I was 19 years old when our first baby was born, a teenager! (Looking back, I am very humbled that my Father in Heaven entrusted me with one of his children at such a young age). I felt ready to be a parent, because I knew that I was going to give everything I had to that child. Also, I knew that no one, besides my husband, was going to love our baby as much as me. As far as parenting knowledge goes, I would soon find out, I knew very little. I had wonderful parents who were great examples to me, and who have been amazing resources throughout my journey of motherhood.
My entire life, I had seen so many women nurse their children. In my naïve mind, I assumed it was easy. Something that would come naturally for me and my baby. After all, it is a natural thing. I didn’t think that I had to do any research about nursing before I had my baby. Or frankly, right after. (Spoiler Alert: I would eventually learn my lesson)
I had a Big baby
I was measuring big my entire pregnancy with baby #1. I didn’t go into labor on my own, so I was induced at 39 weeks. I went through 27 hours of labor, before I was taken for an emergency C-section. She ended up being 10 lbs. My husband and I were shocked, we knew she was big, but didn’t think 10 lbs big! I was exhausted after hardly sleeping, and not eating at all by the time I ended up having her. After holding our baby, and giving nursing a try, all I wanted to do was sleep. At about 3 am, a few hours after giving birth, my nurse brought my baby to me, and told me if I didn’t feed my baby formula she would…
starve to death.
I’m not even kidding, those were her exact words! She told me I wasn’t producing enough milk for my 10 lb baby. Here I am laying in my hospital bed, just had a C-section, first-time mom, in the middle of the night…. And she tells me I’m going to starve my baby to death if I don’t feed her formula! Of course I don’t want my baby to be starving, so I agree to bottle feed! I continued trying to breastfeed as I supplemented with formula. My milk even came in before leaving the hospital. I continued to try to nurse and supplement. My baby got thrush, and gave me a yeast infection. I told her pediatrician, he prescribed an antibiotic for our infections. I ended up being allergic to the medicine, and not realizing it as I was constantly losing all my bodily fluids (tmi) including my milk supply.
I wish I would have been more educated. I wish I would’ve done some research about breastfeeding.
I had some cheerleaders as I went through this trial, my husband Cory, for one. Neither of us were educated enough to know that the more you breastfeed the more milk you make. I had people telling me that I couldn’t do it, professional opinions even.
After I lost my milk. I felt so much guilt!
In my personal circle, I had never seen anybody feed their baby formula.
I felt I had failed as a mother. It didn’t help that I had people making snide comments about how they were too lazy to formula feed, or that so and so was able to go through certain health challenges and keep their milk. Instead of politely smiling and nodding my head, I wanted to say do you think I’m doing this because I want to? Do you think I enjoy trying to go through postpartum, and not being able to nurse my baby through it?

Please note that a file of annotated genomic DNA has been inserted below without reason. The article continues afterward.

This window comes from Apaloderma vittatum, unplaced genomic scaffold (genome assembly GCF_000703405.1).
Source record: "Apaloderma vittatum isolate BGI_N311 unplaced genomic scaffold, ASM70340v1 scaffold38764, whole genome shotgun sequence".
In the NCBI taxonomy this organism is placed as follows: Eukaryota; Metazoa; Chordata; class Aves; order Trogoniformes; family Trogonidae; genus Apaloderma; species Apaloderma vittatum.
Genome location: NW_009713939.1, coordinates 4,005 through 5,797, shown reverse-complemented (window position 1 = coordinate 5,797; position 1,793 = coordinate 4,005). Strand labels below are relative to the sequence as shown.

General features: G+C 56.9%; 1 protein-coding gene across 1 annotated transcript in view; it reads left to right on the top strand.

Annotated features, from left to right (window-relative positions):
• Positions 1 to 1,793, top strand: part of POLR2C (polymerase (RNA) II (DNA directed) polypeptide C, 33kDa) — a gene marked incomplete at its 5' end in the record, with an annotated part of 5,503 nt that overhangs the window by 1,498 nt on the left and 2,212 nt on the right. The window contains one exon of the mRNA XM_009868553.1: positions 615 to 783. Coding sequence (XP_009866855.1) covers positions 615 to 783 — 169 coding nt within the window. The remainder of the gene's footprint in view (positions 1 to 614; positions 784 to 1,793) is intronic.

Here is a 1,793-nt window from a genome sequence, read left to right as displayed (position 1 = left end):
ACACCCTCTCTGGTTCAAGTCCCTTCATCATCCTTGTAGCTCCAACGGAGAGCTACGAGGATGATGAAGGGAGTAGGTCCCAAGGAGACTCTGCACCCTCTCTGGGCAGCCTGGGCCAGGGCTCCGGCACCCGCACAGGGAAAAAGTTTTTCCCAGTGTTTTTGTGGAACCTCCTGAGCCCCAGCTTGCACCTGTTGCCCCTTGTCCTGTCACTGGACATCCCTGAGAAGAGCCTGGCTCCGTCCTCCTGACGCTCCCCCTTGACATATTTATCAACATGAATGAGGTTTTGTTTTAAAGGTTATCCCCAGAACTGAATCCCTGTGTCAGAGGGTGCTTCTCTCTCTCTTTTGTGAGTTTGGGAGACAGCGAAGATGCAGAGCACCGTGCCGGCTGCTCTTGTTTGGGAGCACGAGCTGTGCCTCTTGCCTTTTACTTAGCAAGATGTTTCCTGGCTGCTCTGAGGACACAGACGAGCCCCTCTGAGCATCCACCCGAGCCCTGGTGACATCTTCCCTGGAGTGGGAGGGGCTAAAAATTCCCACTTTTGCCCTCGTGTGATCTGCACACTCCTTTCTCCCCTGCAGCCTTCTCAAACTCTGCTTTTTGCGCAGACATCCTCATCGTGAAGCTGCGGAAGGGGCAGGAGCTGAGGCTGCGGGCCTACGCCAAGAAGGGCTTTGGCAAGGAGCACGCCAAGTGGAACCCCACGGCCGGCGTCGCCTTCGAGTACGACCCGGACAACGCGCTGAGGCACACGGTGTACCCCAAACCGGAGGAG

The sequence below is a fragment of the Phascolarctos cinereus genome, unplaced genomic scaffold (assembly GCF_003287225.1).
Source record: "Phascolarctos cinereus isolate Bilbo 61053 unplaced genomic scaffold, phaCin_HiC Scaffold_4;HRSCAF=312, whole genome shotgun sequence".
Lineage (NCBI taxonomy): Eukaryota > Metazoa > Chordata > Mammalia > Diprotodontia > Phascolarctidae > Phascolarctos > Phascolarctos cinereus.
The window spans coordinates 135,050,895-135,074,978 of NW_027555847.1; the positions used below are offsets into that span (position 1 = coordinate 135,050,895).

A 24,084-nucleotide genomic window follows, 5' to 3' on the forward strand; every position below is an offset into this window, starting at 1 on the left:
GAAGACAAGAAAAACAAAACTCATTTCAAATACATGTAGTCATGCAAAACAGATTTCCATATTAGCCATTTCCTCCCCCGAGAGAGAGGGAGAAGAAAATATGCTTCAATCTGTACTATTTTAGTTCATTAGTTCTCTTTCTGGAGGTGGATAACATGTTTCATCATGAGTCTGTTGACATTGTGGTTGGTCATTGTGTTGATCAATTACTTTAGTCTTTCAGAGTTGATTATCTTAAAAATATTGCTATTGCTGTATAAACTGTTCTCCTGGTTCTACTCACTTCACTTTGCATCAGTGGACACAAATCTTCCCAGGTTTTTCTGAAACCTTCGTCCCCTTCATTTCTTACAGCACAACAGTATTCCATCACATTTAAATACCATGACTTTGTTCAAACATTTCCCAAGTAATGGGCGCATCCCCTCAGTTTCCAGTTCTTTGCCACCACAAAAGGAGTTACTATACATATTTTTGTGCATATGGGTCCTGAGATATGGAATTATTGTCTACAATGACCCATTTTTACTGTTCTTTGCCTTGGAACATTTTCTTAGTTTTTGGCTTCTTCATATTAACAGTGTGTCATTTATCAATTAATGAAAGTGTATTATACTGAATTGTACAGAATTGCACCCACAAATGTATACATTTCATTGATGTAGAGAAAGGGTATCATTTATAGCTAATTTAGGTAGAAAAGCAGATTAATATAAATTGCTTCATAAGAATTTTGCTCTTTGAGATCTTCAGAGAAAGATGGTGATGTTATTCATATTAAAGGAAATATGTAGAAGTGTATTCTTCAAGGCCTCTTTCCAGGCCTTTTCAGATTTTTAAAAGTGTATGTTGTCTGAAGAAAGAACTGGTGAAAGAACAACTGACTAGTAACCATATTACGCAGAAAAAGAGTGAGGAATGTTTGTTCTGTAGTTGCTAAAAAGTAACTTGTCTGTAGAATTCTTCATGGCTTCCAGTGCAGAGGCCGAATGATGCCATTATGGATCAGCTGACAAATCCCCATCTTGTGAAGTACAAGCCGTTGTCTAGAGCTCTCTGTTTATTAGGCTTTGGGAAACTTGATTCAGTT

I wish I would have had someone hug me, and tell me that I didn’t fail. That I was still feeding my baby the nutrients she needed. I was still trying my best to be the best mother I could for her. Maybe I’m partially to blame, because I didn’t open up to anyone about how much it hurt me that I couldn’t nurse my baby.
Hopefully I’ve learned the lessons I needed to learn while going through this trial. The three lessons I learned:
Education! Always try to prepare for things I need to be prepared for… Research, learn, talk to people about their experiences. Decide for myself, never just trust what people are telling me, or assume that I can make decisions in the moment.
If I am giving all I can give to my children, I shouldn’t feel guilty. I can’t feel guilty, it is just the adversary trying to tear me down. Us moms, and women in general, give into the guilt so easily. We feel it for everything, all the time. This is a lesson I have to relearn ALL the time!
To be more merciful to others. I’m so grateful that I was able to (somewhat) learn this lesson early on in my motherhood. I realize we are all trying the best we know how to as mothers, and even more generally, in life.
I think this is one that we can help one another out with. Next time we see a mom doing something we don’t necessarily agree with, we should take a step back, and realize she is doing what she can. Let’s cut her some slack and maybe even offer to help in any way she might need.
This is an area I can improve in, I am usually so focused on what I have going on that I forget or I’m to scared (for some reason or another) to reach out to others as much as I should.
I wish I could go back, and tell myself to not stress, but to enjoy that time with her as a tiny baby. To not listen to naysayers. Maybe I can be that future voice to someone else who is struggling with some area they feel they lack in what they’re giving their child.
If you are trying every day, and loving them as much as you can…All will work out. I know that we are not the only ones contributing to our children’s success. We need to be more kind and forgiving of others, but especially to ourselves as humans.
“The latchstring hangs from the outside.”
What are some tips you have for struggling mothers? I would love to hear them in the comments.